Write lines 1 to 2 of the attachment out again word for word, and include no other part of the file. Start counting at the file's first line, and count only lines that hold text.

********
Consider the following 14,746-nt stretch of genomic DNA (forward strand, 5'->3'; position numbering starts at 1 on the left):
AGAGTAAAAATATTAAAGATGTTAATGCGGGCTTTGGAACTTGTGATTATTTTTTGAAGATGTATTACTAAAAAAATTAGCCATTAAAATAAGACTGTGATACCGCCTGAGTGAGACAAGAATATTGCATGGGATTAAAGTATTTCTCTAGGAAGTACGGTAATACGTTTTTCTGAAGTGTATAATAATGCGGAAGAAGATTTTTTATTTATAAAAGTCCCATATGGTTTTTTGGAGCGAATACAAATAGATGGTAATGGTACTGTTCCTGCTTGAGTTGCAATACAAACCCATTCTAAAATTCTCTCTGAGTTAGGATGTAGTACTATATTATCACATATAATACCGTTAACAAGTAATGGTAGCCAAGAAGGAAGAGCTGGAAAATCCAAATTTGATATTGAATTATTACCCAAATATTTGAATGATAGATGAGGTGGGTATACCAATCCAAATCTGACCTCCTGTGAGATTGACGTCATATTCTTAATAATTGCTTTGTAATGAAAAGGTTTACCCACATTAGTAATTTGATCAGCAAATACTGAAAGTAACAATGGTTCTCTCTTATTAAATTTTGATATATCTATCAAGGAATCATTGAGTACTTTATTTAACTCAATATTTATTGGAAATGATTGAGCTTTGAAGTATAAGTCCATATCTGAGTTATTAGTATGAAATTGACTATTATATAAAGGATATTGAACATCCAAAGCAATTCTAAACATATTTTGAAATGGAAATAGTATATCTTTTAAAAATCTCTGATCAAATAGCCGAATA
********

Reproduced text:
Consider the following 14,746-nt stretch of genomic DNA (forward strand, 5'->3'; position numbering starts at 1 on the left):
AGAGTAAAAATATTAAAGATGTTAATGCGGGCTTTGGAACTTGTGATTATTTTTTGAAGATGTATTACTAAAAAAATTAGCCATTAAAATAAGACTGTGATACCGCCTGAGTGAGACAAGAATATTGCATGGGATTAAAGTATTTCTCTAGGAAGTACGGTAATACGTTTTTCTGAAGTGTATAATAATGCGGAAGAAGATTTTTTATTTATAAAAGTCCCATATGGTTTTTTGGAGCGAATACAAATAGATGGTAATGGTACTGTTCCTGCTTGAGTTGCAATACAAACCCATTCTAAAATTCTCTCTGAGTTAGGATGTAGTACTATATTATCACATATAATACCGTTAACAAGTAATGGTAGCCAAGAAGGAAGAGCTGGAAAATCCAAATTTGATATTGAATTATTACCCAAATATTTGAATGATAGATGAGGTGGGTATACCAATCCAAATCTGACCTCCTGTGAGATTGACGTCATATTCTTAATAATTGCTTTGTAATGAAAAGGTTTACCCACATTAGTAATTTGATCAGCAAATACTGAAAGTAACAATGGTTCTCTCTTATTAAATTTTGATATATCTATCAAGGAATCATTGAGTACTTTATTTAACTCAATATTTATTGGAAATGATTGAGCTTTGAAGTATAAGTCCATATCTGAGTTATTAGTATGAAATTGACTATTATATAAAGGATATTGAACATCCAAAGCAATTCTAAACATATTTTGAAATGGAAATAGTATATCTTTTAAAAATCTCTGATCAAATAGCCGAATA